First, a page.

By default, the entire process runs 200 rounds. You can also customize the number of rounds, or you can set the process to run until the results stabilize. AutoTiKV supports restarting TiKV after modifying parameters, or you can choose not to restart if it’s not required. You can declare the parameters to be adjusted and the metrics to be viewed in ``. The information of the DBMS is defined in ``.

Experiment design

To evaluate AutoTiKV, we simulated some typical TiKV workloads. For each type of workload, we selected the metric to optimize and a corresponding set of knobs for recommendation.

Test environment

The experiment was conducted using the following environment:


We simulated the following typical workloads using go-ycsb, a Yahoo! Cloud Server Benchmark (YCSB) Go port:

Related knobs

We selected the following parameters as configuration knobs:

ParameterWorkload/expected behaviorsValid range/value set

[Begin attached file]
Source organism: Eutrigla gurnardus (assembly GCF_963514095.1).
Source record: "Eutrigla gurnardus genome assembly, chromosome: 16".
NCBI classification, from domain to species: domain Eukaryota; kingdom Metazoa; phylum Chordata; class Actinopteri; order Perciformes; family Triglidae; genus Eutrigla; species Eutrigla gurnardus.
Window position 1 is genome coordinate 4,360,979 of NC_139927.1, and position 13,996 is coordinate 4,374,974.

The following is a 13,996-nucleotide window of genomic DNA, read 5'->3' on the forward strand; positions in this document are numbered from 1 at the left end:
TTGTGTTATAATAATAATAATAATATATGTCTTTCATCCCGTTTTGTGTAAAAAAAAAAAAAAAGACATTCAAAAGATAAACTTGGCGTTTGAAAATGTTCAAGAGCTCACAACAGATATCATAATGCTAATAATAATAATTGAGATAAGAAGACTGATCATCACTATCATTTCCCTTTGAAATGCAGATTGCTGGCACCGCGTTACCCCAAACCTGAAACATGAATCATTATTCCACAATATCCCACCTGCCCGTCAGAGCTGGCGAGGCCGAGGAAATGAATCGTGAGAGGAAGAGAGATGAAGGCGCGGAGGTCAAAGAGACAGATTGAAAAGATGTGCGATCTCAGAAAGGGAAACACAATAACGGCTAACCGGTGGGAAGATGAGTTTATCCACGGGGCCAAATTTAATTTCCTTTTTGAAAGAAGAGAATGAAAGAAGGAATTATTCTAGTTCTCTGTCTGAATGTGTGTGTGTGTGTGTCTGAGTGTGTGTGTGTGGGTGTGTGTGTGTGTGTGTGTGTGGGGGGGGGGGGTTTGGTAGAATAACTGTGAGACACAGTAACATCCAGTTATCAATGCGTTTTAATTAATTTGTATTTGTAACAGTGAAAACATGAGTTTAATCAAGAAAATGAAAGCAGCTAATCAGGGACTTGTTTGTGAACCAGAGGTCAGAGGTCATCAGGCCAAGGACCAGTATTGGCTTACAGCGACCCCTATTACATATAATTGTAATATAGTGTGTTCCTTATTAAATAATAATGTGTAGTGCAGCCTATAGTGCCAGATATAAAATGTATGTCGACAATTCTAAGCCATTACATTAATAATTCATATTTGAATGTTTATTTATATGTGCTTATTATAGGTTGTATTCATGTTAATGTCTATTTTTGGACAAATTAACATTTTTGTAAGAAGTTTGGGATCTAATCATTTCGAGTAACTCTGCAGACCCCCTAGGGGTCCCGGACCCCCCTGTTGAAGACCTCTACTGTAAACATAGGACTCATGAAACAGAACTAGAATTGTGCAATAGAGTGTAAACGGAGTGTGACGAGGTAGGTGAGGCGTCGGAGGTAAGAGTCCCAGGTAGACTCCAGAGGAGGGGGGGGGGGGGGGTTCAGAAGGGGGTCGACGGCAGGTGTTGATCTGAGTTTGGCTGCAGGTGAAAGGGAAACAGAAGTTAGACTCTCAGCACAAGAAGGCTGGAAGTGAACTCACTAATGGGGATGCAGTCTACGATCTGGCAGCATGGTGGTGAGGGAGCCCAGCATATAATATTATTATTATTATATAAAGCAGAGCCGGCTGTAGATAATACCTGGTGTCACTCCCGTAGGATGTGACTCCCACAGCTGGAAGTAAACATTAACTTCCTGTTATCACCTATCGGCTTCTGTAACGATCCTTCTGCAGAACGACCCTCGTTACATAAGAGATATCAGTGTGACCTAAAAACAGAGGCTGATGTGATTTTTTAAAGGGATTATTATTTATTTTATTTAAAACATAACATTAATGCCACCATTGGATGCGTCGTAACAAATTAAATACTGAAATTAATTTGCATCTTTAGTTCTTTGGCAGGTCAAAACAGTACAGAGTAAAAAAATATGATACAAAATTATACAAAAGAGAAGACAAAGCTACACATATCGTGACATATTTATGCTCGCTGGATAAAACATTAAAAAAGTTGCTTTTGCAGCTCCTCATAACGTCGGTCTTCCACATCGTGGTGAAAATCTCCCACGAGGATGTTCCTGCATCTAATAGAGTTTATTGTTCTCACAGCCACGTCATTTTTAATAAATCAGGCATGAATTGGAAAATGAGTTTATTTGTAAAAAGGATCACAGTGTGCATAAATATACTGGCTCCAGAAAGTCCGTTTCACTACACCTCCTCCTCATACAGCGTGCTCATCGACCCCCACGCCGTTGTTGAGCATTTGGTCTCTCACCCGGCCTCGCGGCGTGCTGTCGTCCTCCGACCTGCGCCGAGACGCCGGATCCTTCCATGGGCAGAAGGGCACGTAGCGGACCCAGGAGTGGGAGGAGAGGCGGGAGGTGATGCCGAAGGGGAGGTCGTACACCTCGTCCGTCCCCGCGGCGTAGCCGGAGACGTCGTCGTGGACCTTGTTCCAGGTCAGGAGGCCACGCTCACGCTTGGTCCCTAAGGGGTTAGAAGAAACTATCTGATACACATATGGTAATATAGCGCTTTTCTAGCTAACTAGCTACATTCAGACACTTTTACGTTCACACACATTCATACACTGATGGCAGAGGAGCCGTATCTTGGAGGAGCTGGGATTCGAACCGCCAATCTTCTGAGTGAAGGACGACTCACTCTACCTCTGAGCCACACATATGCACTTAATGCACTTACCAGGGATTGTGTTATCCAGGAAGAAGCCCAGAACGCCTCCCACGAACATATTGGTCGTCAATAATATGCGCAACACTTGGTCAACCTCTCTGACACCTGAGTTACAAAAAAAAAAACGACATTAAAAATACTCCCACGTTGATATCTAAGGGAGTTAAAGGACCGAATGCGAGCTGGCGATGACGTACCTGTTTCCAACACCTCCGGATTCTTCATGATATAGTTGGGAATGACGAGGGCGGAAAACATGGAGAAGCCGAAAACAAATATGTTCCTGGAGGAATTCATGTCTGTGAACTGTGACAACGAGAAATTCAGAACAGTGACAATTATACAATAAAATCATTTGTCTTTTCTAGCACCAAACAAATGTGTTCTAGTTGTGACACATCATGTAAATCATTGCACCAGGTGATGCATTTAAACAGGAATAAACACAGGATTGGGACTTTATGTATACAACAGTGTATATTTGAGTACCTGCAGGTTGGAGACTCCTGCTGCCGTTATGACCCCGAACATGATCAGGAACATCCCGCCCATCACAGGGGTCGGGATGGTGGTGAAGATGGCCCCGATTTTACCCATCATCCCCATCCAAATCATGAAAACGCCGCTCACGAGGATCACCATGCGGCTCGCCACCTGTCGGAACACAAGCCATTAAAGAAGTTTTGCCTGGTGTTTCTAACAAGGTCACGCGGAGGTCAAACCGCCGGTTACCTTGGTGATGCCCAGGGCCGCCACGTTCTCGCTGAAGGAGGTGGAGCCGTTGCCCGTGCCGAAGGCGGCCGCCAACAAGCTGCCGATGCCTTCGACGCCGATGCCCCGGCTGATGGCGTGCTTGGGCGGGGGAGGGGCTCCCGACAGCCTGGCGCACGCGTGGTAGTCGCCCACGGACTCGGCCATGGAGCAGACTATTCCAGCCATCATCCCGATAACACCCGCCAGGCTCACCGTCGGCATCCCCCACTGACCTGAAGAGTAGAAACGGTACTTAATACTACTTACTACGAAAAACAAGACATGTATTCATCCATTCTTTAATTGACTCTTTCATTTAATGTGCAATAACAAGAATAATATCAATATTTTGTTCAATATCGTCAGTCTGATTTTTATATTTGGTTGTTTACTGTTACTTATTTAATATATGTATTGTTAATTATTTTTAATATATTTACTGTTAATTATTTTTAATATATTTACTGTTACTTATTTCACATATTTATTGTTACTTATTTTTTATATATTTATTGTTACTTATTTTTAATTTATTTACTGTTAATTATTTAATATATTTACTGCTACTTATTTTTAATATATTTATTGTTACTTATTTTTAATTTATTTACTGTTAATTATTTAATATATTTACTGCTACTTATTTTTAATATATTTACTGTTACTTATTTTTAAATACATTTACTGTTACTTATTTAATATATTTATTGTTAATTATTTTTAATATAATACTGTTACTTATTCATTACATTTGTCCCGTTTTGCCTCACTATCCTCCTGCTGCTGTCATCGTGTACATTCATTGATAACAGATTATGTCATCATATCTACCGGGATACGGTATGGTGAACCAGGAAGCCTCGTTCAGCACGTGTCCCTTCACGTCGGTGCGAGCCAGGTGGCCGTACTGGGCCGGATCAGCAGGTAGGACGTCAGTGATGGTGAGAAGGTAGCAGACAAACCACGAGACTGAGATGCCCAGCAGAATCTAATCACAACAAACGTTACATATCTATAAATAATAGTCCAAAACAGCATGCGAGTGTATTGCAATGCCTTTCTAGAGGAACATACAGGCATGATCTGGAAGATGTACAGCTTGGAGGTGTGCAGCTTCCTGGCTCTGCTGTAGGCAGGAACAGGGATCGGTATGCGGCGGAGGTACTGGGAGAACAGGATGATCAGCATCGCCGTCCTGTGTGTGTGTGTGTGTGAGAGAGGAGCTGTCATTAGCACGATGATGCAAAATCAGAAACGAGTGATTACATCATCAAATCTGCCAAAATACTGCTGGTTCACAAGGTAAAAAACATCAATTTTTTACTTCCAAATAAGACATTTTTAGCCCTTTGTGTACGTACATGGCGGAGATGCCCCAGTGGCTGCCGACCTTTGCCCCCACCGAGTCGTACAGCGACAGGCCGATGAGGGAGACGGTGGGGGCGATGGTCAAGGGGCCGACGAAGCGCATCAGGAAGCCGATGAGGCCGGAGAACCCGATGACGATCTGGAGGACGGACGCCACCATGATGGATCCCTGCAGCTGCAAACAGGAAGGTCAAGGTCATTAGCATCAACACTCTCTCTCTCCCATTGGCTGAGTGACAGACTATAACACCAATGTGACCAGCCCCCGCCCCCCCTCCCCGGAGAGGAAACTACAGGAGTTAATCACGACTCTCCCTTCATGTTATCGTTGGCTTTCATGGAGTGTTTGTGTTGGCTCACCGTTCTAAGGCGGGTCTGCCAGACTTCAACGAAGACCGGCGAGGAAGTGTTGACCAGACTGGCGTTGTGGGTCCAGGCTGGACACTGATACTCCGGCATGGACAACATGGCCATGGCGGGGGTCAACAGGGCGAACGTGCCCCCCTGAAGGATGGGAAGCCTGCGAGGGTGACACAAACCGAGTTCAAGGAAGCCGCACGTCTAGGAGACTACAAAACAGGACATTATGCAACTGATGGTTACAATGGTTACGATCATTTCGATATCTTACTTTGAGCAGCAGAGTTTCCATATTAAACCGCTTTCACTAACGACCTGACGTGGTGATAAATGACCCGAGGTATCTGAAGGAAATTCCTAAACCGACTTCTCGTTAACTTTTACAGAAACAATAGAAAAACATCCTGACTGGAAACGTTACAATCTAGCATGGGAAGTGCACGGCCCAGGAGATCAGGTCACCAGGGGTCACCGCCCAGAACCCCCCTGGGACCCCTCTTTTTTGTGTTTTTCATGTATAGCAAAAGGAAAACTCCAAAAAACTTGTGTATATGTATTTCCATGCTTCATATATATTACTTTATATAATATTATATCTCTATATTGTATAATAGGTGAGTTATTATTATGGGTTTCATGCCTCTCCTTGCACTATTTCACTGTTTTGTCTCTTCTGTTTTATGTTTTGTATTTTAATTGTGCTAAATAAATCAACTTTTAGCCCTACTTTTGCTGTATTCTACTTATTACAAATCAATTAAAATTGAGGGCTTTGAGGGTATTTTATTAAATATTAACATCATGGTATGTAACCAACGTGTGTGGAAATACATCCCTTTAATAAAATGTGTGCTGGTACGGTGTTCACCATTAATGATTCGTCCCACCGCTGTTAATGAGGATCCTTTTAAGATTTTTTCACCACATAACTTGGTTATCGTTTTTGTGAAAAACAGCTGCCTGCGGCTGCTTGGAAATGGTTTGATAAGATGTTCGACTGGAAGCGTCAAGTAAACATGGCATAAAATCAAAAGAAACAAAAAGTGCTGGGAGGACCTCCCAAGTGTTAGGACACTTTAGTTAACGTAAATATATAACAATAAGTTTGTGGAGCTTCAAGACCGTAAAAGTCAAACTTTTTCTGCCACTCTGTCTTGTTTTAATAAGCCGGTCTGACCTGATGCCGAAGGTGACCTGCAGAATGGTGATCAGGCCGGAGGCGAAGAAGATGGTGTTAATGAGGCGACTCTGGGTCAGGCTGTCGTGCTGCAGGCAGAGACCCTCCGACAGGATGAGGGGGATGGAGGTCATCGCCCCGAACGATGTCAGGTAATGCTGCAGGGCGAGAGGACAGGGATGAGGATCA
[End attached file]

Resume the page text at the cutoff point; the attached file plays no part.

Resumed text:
disable-auto-compactionswrite-heavy: turning on is betterpoint-lookup, range-scan: turning off is better{1, 0}
block-sizepoint-lookup: the smaller the betterrange-scan: the larger the better{4k,8k,16k,32k,64k}
bloom-filter-bits-per-keypoint-lookup, range-scan: larger the better[5,10,15,20]
optimize-filters-for-hitspoint-lookup, range-scan:turning off is better{1,0}

Argument description:

Sets the size of the data block where RocksDB saves the data. When RocksDB looks up a key, it needs to load the whole block where this key resides. For point-lookups, a larger block increases read amplification and decreases the performance. However, for range-scans, a larger block makes more efficient use of the disk bandwidth.